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Peptidomimetic induced modulation of β-site APP cleaving enzyme (BACE1) - biochemical implications in alzheimer's disease
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posted on 14.02.2017by Juliano, John Paul
The β-site APP Cleaving enzyme 1 (BACE1) is a membrane-associated aspartyl protease which mediates the production of Amyloid-β (Aβ), a major neurophysiological characteristic in Alzheimer’s disease brains. Performing the primary cleavage within Amyloid Precursor Protein (APP) of the amyloid-forming pathway, BACE1 serves as a favourable therapeutic target. Aside from APP, BACE cleaves numerous alternate substrates in vivo. BACE1 protease activity has been shown to be mediated by sub-cellular localisation and its own post-translational and catalytic structural elements. Additionally, BACE activity can be modulated allosterically by heparin and non-active site interacting peptides. The incorporation of transition state isostere (TSI) mimetics at the scissile site within active site substrates of BACE1 is a common strategy for development of compounds which inhibit BACE1. Many BACE1 TSIs are hydroxylated β-amino acid analogues shown to be effective against a number of aspartyl proteases. The use of iterative design and structural-activity relationship studies have resulted in the development of potent and specific small molecule BACE1 inhibitors with significantly reduced peptidic character which reduce cereberal Aβ levels in vivo. Despite these successes, the relationship between BACE1 substrates and the mechanisms that regulate BACE1 activity that result in the disease and non-disease states of Alzheimer’s disease are poorly understood.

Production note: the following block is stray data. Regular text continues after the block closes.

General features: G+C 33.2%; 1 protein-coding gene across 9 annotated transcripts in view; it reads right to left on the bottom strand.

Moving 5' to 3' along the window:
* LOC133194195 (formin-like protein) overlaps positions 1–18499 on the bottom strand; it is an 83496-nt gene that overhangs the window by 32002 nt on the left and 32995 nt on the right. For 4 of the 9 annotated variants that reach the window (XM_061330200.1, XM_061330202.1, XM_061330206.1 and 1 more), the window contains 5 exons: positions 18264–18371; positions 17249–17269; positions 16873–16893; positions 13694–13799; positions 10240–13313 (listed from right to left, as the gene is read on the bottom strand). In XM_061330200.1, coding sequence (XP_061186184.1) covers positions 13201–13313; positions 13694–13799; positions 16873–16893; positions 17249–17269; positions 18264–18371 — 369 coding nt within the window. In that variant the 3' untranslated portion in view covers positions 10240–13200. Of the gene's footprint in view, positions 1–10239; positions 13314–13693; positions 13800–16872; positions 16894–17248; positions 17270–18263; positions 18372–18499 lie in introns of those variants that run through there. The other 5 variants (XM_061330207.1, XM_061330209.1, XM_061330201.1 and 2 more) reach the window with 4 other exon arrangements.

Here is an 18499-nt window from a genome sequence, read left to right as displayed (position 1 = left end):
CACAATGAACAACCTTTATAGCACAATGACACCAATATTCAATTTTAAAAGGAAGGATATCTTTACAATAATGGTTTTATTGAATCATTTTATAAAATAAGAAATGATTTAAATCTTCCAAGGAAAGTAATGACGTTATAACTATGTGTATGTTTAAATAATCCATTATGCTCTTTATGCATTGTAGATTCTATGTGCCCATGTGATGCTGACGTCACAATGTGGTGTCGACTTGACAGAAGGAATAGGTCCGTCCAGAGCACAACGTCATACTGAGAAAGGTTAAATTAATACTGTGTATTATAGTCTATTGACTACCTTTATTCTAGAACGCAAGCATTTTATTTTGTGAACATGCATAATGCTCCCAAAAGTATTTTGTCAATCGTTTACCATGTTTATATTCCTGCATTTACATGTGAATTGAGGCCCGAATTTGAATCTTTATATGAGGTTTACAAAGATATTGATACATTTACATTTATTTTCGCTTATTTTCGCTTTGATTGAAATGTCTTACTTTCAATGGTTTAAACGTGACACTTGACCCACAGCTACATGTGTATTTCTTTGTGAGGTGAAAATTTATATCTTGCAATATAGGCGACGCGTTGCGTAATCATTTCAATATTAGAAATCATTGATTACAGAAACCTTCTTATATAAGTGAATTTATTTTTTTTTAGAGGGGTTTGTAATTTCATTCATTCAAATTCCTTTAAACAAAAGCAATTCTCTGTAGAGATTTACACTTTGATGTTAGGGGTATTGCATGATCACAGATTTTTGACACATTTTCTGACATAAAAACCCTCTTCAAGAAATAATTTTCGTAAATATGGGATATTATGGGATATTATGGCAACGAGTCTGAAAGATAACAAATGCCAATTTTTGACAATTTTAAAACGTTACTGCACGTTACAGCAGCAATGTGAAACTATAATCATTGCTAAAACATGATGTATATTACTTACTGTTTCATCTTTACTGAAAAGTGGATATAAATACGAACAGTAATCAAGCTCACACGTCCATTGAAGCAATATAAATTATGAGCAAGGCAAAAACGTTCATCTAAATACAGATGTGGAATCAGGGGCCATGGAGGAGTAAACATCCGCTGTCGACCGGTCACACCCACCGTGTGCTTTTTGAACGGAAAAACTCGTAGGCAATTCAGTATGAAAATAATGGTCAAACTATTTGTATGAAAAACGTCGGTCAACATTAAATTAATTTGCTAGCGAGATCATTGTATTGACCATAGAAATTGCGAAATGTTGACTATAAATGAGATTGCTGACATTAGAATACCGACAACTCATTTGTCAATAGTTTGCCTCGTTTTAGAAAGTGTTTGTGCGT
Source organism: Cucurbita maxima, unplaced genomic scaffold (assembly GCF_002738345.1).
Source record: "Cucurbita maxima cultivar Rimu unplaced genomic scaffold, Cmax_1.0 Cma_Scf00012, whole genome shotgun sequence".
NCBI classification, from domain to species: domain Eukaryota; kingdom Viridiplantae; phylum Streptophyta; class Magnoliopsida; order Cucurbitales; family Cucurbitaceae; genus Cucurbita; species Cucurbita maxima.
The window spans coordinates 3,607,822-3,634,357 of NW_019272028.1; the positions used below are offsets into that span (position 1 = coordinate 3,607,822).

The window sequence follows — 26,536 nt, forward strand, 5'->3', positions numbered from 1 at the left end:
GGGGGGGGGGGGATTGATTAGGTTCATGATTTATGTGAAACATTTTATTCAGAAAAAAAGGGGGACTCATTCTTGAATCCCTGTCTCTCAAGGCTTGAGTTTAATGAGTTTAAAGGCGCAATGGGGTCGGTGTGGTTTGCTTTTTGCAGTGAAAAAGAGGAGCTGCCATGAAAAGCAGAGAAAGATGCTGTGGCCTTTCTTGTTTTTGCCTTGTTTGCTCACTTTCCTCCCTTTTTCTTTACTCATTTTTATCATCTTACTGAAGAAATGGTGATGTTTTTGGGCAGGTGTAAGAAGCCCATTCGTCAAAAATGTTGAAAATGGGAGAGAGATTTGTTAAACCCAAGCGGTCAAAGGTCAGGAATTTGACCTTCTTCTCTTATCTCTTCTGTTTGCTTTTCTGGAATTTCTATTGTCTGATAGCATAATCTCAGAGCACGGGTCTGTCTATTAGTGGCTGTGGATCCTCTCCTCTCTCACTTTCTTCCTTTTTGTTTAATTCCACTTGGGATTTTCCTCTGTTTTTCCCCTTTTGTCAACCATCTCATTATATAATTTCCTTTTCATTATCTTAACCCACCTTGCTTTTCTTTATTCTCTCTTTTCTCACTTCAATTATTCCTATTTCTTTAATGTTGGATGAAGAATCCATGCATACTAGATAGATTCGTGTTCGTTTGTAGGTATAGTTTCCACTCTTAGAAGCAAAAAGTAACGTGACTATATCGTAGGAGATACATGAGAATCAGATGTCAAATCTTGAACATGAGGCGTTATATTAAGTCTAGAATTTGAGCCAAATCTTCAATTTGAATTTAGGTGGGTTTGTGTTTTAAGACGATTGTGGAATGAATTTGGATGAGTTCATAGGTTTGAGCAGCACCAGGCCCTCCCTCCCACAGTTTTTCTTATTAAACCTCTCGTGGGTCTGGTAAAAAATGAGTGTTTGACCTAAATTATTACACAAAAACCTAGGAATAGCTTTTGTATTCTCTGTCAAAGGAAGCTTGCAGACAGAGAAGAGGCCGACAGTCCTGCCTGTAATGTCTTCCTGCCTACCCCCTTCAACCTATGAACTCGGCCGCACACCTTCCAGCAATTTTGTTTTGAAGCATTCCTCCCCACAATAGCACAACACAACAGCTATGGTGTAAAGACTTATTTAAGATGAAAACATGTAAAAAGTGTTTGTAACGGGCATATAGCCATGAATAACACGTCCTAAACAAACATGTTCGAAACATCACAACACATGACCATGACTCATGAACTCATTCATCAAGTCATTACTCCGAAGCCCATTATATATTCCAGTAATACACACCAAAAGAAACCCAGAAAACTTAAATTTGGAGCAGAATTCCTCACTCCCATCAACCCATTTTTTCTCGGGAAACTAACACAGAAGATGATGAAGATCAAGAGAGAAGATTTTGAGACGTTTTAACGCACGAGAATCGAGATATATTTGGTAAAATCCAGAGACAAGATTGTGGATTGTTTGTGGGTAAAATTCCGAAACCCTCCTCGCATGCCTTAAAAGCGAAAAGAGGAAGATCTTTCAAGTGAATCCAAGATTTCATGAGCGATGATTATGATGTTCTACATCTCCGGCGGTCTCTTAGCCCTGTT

In this study, the relative activities of recombinant human BACE1 variants and the role of substrate derived non-TSI β-peptidomimetics as modulators of BACE1 activity was explored. Firstly, systems for the expression, refolding and purification of BACE1 from bacterial and yeast sources were developed. Functional and pure un-glycosylated bacterially-derived mature rhBACE homogenate at high yield was obtained and a heterogenous glycosylated rhBACE1 from yeast were successfully expressed. The amino acid sequences flanking the β-cleavage site within APP carrying the Swedish double mutation (APPSW), Neuregulin, the synthetic hydroxyethylene-based TSI peptide inhibitor OM99-2 and the high affinity peptide sequence SEISYEVER, served as the four substrate templates from which over 60 peptides were designed and synthesised by solid phase peptide synthesis. A Quenched Fluorescent Substrate BACE1 assay in conjunction with LC-MS analysis was established to investigate cleavage susceptibility and inhibition potency under competitive and non-competitive conditions. It was determined that β-amino acids substituted at the P1 scissile site position within known peptide substrates were resistant to proteolysis, and particular substitutions induced a concentration dependent stimulation of BACE1. Modulation of BACE1 has been observed only via allosteric interaction by non-peptide compounds and peptide substrates of poor affinity for the BACE active site. The results of this study indicate a possible modulatory role of native BACE1 substrates in vivo via active site and allosteric interaction. Further experimentation may deduce the complex mechanisms which regulate both BACE1 activity toward alternate in vivo substrates and the increased Aβ processing involved in Alzheimer’s disease.